All that work will accelerate under his watch, Berry says.
“People should understand my ironclad commitment to the fundamentals of the organization that got us here,” he says. “But we’ll be making a distinction between BHA-HQ-level priorities and the necessary variability of priorities on the local level. That’s a balance that BHA will always have to strike to ensure that the organization remains one cohesive community even with those local and regional differences.”
Maintaining that balance has sometimes divided its members along regional lines, says a longtime volunteer who spoke on the condition of anonymity. He is hopeful that a native Northeasterner might be able to grow BHA in that direction, and that Berry’s background in fisheries might also broaden its appeal. But both dynamics are fraught.
“How to broaden the appeal of the organization, particularly in the East, without sacrificing the focus on the West where the majority of the public land resides is something that everyone is hoping there’s a plan around,” says the volunteer. “More important might be the identity of BHA as a whole. In my mind, and in the minds of a lot of our members, the core of BHA is in the name — Backcountry Hunters and Anglers — and kind of in that order.”
A Turn to the Middle
Berry stresses that the group will continue to focus on iconic Western wilderness landscapes, but he advocates for a more elastic definition of backcountry.
“Not everybody can afford the money or the time to go to the Bob Marshall or Frank Church [wildernesses] or Alaska,” he says, “but there’s a mosaic of town forests and wildlife management areas and refuges in almost everybody’s backyard, no matter where they live. We have the opportunity to bring in more people to our community by helping them understand and celebrate the backcountry as they define it.”
Berry is excited to turn the organization’s advocacy to stream access, but to promote the notion that “backwaters” can be as aspirational and inspirational as “backcountry.”
“There’s a meaningful frontier of work to be done on stream access around the country,” he says. “Whether it’s a state law, or a single landowner who blocks access to a public waterway, we’re going to be paying attention to impediments to access to our public aquatic resources. In a lot of communities around the country, BHA will continue to be relevant and create a bigger community and influence because of stream access issues.”
But Berry says BHA’s main strength is to appeal to hunters and anglers who are turned off by dogma associated with the polarized discussion around hard-core environmentalism on the left and gun-rights absolutism on the right.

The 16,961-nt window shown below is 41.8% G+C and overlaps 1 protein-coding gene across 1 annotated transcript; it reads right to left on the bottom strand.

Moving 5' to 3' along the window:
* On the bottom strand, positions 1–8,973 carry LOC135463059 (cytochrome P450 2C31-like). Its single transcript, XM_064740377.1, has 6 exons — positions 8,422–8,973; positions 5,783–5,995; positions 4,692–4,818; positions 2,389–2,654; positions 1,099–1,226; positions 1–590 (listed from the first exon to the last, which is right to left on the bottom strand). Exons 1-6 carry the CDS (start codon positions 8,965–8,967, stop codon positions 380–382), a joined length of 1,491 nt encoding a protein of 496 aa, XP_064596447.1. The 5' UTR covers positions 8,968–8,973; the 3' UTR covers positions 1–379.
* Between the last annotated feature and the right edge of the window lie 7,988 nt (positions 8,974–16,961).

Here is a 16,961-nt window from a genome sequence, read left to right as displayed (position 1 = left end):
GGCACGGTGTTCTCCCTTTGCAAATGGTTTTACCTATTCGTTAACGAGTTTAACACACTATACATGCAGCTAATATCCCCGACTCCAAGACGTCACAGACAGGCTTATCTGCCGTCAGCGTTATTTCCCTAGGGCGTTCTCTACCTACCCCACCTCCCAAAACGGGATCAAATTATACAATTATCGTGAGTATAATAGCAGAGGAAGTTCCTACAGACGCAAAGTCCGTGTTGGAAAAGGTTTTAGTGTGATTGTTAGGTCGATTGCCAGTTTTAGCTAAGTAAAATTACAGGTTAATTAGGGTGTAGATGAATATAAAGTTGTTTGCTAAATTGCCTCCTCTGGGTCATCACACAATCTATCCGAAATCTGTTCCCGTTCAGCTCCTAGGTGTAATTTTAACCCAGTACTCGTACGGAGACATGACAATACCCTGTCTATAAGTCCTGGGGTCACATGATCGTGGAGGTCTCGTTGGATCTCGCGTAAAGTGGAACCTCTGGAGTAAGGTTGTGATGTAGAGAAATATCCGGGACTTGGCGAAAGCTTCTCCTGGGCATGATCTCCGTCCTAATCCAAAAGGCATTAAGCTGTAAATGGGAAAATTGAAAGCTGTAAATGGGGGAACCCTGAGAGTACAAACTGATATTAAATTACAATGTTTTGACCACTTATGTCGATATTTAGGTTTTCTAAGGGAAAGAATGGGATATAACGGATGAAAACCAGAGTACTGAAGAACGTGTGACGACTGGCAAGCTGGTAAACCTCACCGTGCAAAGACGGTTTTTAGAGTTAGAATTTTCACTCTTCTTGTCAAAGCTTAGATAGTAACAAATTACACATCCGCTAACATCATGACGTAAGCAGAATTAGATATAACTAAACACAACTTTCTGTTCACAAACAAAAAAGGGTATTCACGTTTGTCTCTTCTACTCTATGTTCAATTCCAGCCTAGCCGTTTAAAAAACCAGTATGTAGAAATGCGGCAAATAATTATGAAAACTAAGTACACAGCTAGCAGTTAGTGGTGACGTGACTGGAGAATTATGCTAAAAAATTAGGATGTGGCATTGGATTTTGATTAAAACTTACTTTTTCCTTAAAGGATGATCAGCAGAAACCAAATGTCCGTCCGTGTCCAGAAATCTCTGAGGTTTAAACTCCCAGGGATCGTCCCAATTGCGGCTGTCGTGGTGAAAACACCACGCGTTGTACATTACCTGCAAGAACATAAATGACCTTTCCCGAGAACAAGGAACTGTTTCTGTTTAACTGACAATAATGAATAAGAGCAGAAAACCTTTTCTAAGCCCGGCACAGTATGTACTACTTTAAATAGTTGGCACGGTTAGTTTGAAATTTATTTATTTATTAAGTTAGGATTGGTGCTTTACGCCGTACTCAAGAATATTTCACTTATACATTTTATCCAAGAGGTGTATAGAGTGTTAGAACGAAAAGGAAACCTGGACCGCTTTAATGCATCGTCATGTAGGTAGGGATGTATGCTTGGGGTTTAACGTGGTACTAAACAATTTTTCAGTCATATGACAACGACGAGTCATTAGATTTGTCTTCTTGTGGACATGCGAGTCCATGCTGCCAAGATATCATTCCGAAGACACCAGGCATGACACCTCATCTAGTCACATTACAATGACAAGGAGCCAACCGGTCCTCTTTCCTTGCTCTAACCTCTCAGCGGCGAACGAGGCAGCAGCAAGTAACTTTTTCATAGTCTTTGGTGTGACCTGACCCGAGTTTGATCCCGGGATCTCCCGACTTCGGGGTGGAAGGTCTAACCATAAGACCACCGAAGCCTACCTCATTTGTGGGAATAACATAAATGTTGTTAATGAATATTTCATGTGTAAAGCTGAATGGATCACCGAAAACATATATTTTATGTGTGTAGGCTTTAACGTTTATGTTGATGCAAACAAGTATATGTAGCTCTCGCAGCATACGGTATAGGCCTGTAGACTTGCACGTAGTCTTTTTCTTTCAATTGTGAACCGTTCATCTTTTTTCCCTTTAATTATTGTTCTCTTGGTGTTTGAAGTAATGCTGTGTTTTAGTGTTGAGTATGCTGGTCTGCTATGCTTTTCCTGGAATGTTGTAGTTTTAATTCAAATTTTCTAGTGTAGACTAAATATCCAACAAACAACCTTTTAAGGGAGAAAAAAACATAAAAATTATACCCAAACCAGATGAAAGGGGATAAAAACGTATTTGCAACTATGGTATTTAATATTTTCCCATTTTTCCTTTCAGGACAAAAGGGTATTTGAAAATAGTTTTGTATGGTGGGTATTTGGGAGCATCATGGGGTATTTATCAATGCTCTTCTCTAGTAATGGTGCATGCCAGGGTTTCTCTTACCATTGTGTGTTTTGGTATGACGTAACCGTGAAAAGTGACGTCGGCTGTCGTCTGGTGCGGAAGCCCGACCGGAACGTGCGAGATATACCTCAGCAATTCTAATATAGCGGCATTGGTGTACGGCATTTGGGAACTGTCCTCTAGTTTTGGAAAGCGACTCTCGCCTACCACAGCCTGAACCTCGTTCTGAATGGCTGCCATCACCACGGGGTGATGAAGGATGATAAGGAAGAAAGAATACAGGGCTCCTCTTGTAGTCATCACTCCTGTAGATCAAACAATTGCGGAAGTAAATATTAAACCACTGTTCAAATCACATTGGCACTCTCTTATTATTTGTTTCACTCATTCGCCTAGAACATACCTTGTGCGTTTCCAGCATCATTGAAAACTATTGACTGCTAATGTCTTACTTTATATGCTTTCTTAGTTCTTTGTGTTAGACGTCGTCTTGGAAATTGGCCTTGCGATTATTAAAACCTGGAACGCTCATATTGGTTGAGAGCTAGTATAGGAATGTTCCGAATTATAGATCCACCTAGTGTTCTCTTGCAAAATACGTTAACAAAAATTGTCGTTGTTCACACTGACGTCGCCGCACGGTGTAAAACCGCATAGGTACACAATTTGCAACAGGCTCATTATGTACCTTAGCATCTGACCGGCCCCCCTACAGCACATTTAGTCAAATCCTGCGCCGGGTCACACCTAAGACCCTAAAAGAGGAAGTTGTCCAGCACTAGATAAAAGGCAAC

“So much of what is happening in this country is defined by the extremes,” he observes. “In conservation, you have anti-hunters — anti-sciencers, I call them — who are trying to control what happens on public land. They are living in a fantasy world where they don’t understand how the natural world works and how important hunters are as partners to natural-resource managers. On the other side you have too much of the hunting community that’s been defined by the gun-rights community. There’s an overlap, but they’re not the same thing. Somewhere in between are people who like to be outside, hardcore hunters who don’t want to be tied to the negative perceptions of the gun-rights community and anglers who are unapologetic tree-huggers who don’t want to be tethered to the preservation community. Those are our people.”
Berry notes that BHA’s ability to coalesce around centrism is both durable and curiously perishable.
“For some reason people seem hellbent on making their tent as small as possible by putting up litmus tests and barriers to participation,” he says. “That’s not the way to create a movement. BHA is the home for everybody and anybody who is tired of being defined by the periphery and wants to be part of a bigger community where there are common values and shared interests.”
BHA’s long-time volunteer says the organization’s ability to walk the line between those distracting poles is based around that personality of Tawney’s “grassroots badassery.”
“As a group of unapologetic hunters with a heterogeneous base, BHA has never looked like a typical rod-and-gun-club but was able to fend off the Green Decoy attacks because of the authenticity of the membership and leadership. It was the only game in town that could bring a lifelong elk hunter and a trout bum and a hunting-curious newbie all together at the same bar to have a good conversation and build an advocacy base for the resource. The enthusiasm of volunteers is what has driven BHA’s relevance and ability to punch above its weight.”
How Berry manages to bottle that cocktail of expectations, and rekindle the enthusiasm and energy that drove BHA in the pre- and mid-COVID years, will likely determine his success and that of the organization.
“My sense is that BHA came along at exactly the time that people needed it,” Berry says. “BHA gained its stature because people needed to find a way to be involved, to make a difference, and to be part of a community that shared the things they loved. That includes the traditions and activities of people who live to go hunting and fishing, who use the words ‘fuck’ and ‘dude’ as both common nouns and salutations, and who can’t help — and aren’t interesting in helping — who they are. Those are BHA’s people. Those are my people.”
We may earn revenue from the products available on this page and participate in affiliate programs. Learn More ›